T20 World Cup captains
Leading from the front (clockwise from top left): Captains Babar Azam of Pakistan, Rohit Sharma of India, Adam Finch of Australia and Jos Buttler of England. Image Credit: AFP

Australia aim to rewrite history as they launch their defence of the Men’s T20 World Cup. No team have successfully defended the title. And no host nation have won it either. Aaron Finch’s team attempt to do just that as the Super 12 stage gets underway at the Sydney Cricket Ground on Saturday (October 22), with Australia taking on Kane Williamson’s New Zealand.

The tournament commenced on October 16 in Geelong, Victoria, with the first-round matches. Sri Lanka and the Netherlands have qualified for the Super 12, while two more teams will be known by Friday evening (October 21)

Here’s a look at what makes the tournament in Australia special, facts and records, players to watch and Gulf News editors’ picks.

Why is the T20 World Cup in Australia special?

Shyam A. Krishna, Senior Associate Editor

Cricket in Australia is always exciting. The lively pitches and the cavernous stadiums throbbing with raucous spectators make for a heady mix.

The last cricket World Cup in Australia was the 50-over variety: One-Day Internationals. That was in 1996 when Imran Khan led Pakistan to victory, with Wasim Akram producing a dream spell in the final. Before that, it was the World Cricket Championship to celebrate the 150th anniversary of the State of Victoria in 1985, which India won with Ravi Shastri emerging as the Champion of Champions.

Irish Eden Belleza/Gulf News

The images and intensity of the clashes are seared in memory. Even the passage of time hasn’t dimmed the memories of the scintillating contests. So hopes are high as World Cup returns Down Under in a T20 format.

Legacy of Kerry Packer

This is the land of Channel 9, which revolutionised cricket coverage on television, and Kerry Packer, who transformed the staid world of cricket with coloured clothing and night matches. All these are standard in modern-day cricket. So when a spycam brings a close-up of cricketers in coloured gear playing white-ball cricket at night, spare a thought for Packer. It’s his legacy.

T20 cricket embodies all of Packer’s changes and more. The shortest form of cricket has rejuvenated the game and brought in a new generation of cricket enthusiasts: the ones who love the short adrenaline-addled games.

Cricket captains
From left: Australian captain Aaron Finch, Namibia captain Gerhard Erasmus, New Zealand captain Kane Williamson, Sri Lankan captain Dasun Shanaka, England captain Jos Buttler, UAE captain Ahmed Raza, Afghanistan captain Mohammad Nabi and Netherlands captain Scott Edwards at a press conference in Melbourne on October 15, 2022, ahead of the 2022 T20 World Cup cricket tournament. Image Credit: AFP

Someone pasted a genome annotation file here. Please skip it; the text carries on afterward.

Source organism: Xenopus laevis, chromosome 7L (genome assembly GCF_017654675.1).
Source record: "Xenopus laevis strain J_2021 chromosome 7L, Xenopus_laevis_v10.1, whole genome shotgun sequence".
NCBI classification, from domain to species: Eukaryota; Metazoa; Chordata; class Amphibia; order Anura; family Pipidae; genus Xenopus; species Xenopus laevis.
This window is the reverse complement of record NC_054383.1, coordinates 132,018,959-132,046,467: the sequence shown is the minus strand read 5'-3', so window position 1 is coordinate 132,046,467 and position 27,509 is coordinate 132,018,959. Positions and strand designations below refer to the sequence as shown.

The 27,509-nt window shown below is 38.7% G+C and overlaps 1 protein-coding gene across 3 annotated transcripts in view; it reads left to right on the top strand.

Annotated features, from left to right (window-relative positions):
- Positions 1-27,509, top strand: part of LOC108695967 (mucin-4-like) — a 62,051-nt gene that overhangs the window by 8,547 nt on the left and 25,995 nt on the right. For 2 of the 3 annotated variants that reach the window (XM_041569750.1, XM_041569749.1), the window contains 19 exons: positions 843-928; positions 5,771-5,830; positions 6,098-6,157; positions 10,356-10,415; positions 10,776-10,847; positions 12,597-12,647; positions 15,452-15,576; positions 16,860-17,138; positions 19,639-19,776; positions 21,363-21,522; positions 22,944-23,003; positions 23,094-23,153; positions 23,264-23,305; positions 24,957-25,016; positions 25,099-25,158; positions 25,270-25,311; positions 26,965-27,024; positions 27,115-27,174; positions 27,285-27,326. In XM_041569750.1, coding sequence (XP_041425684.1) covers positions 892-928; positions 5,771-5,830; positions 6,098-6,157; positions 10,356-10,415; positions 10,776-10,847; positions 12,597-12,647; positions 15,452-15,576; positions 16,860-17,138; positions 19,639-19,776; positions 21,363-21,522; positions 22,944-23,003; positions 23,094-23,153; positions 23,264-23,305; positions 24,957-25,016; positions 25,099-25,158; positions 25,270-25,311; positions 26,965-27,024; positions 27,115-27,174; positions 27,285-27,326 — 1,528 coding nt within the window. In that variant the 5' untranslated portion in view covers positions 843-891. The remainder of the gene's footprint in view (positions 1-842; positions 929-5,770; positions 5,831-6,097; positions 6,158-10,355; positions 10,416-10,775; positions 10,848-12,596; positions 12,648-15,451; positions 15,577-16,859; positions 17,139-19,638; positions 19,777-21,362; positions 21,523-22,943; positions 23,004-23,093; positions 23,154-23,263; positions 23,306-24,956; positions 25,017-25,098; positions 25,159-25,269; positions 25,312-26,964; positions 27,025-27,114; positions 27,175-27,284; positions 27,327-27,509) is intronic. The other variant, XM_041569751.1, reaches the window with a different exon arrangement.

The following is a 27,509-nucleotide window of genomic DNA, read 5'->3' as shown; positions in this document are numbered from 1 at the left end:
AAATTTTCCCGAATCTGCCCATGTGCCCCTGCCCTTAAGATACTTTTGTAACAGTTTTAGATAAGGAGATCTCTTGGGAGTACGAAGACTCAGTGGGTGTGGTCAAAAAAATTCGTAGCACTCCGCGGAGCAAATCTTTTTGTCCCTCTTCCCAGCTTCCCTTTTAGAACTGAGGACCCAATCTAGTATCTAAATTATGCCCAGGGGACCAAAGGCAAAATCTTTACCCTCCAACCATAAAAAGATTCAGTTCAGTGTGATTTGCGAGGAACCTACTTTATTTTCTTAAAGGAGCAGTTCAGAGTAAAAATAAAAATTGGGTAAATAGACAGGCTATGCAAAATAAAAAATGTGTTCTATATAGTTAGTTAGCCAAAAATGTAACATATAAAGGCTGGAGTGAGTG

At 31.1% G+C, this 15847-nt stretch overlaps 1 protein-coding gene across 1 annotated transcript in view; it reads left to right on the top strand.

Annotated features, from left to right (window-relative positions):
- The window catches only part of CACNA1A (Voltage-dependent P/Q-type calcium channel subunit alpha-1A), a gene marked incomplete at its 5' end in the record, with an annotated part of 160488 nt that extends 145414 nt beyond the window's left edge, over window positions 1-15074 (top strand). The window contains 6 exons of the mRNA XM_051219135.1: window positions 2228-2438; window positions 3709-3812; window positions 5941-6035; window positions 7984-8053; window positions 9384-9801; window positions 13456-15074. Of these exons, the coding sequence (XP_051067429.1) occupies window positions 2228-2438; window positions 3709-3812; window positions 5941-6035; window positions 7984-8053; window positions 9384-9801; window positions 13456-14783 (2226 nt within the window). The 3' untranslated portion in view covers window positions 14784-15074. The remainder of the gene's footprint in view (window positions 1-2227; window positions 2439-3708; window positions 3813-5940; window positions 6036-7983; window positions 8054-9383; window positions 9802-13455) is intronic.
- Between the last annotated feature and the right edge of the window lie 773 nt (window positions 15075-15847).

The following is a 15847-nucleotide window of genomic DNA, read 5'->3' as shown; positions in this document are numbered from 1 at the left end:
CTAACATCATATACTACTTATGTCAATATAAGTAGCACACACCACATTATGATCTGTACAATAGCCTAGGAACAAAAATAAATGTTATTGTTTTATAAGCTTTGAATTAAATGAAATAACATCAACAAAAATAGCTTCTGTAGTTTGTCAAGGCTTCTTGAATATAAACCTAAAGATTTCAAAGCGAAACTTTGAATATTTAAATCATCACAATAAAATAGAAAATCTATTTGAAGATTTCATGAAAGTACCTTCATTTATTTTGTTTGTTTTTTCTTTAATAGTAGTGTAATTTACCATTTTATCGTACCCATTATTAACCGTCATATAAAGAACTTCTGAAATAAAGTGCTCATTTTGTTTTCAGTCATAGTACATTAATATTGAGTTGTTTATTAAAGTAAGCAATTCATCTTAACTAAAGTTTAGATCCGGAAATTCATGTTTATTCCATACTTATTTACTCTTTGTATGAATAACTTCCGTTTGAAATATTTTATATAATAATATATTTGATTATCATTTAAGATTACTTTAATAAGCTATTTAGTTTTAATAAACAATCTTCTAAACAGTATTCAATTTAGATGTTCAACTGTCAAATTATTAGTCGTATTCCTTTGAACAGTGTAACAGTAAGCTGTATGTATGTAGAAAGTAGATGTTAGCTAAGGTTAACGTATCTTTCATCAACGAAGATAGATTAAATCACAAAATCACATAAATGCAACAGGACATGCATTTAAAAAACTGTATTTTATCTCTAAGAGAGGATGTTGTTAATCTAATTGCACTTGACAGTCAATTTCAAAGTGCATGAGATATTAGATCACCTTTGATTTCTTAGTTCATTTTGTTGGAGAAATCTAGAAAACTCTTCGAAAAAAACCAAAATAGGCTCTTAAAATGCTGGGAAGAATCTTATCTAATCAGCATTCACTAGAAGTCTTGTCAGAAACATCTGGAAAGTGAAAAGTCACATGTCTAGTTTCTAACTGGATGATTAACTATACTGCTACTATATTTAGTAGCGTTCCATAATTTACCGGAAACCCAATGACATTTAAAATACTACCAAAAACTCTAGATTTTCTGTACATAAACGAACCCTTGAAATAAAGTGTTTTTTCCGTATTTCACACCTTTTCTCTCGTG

After its birth in 2007, the T20 Cricket World Cup travelled the globe from South Africa to England, West Indies, Sri Lanka, Bangladesh, India, and the UAE. But it never reached Australia.

The T20 World Cup comes to Australia at a time when the format has become the most popular form of cricket. So popular that several T20 leagues have sprung up worldwide with attractive pay and perks for players.

Advantage batters

A criticism of T20 cricket is that it’s skewed heavily in favour of batters. The docile pitches in the subcontinent helped bolster the theory. Bowlers suffered on unresponsive wickets, and shorter boundaries didn’t help either. Spectators want to see sixes, was the oft-repeated argument. True, the crowds loved it. But that turned the game into a contest of batting strengths.

Here’s where Australia will make a difference. The hard pitches will level the playing field. Pace bowlers will love the bounce, so will leg spinners. That means an even contest between bat and ball. The boundary count will suffer since the fields are large. Sixes will be at a premium, although some grounds offer shorter boundaries.

Irish Eden Belleza/Gulf News

ESPNcricinfo reports that Australia has the second-lowest boundary percentage in T20 at 54.1 per cent. Only South Africa (51.7 per cent) has a lower figure. Sixes account for only 20.6 per cent of the runs — again second after South Africa’s 19.6 per cent.

Change in tactics

Bigger grounds don’t necessarily mean longer boundaries since it depends on how far the ropes are placed. However, it’s safe to believe that there won’t be too many short boundaries; it depends on which pitch on the strip is used.

All this calls for a change in tactics. Players will have to run hard to turn twos into threes, and a reduction in sixes and fours means that those big overs to power the run rate may not come easily. Powerplays may not always see a rapid liftoff, the middle overs will be circumspect as usual, and the slog overs may not bring far too many runs. That could mean a par score of around 160, which has been the trend in first-round games and warmup matches. It could extend to the Super 12s as well.

Leg spin in focus